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Soil nails and anchors

Ground anchors have a range of applications in civil engineering and building projects. They include supporting some bored pile retaining walls, stabilising rock faces, tunnel portals and marine structures, such as dock walls.

Multi-stage anchors

A recent development has been the introduction of multi-stage anchors. These improve efficiency and achieve high loads in poor ground through the use of multiple discrete unit bond lengths.

Drilling techniques

Anchor bores can be drilled using a variety of techniques. These include rotary, topdrive rotary percussive, down-the-hole hammer and augers. The type of drill rig used depends on the access, working room and ground conditions. Bar anchors are inserted into the bore and grouted in place. Multi-strand anchors are inserted, grouted and then post-tensioned to a set load. 

Engineering steep slopes 

Soil nailing is a slope stabilisation process that uses fully bonded ties installed in the ground. These are usually grouted bars, made from steel, stainless steel or glass fibre and can be solid or tubular.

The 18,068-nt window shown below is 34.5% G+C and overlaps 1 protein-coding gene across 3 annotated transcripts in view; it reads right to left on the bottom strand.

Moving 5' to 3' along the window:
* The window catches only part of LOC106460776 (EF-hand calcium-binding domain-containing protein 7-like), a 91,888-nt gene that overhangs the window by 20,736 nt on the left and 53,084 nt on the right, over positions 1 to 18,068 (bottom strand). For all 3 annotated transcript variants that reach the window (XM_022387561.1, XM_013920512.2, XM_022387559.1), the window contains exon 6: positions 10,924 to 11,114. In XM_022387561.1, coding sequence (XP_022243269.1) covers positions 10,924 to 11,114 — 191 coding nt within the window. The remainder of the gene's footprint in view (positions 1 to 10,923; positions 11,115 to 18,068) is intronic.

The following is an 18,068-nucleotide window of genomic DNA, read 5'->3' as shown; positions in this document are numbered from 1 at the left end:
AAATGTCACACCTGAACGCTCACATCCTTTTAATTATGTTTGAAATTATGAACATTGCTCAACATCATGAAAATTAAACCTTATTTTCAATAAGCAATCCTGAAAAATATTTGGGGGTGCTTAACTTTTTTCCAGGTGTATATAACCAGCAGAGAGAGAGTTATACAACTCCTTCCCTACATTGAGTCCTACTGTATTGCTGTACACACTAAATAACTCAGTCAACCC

Soil nails can be drilled in using a grout flush pumped through the centre, or pushed into or grouted into pre-drilled holes. Soil nails are then usually covered with mesh or geotextile, held in place with a bolted flat plate.

On highway embankments and rail cuttings, these mesh-covered slopes are commonly seeded, allowing vegetation and roots to stabilise the surface soils.

Load testing

Long-term monitoring of full-scale structures has increased Cementation Skanska’s fundamental understanding of soil nail design. Load testing of soil nails is often a design requirement. We are experienced in carrying out manual and fully automated soil nail pullout tests. 

Last updated: 23/01/2017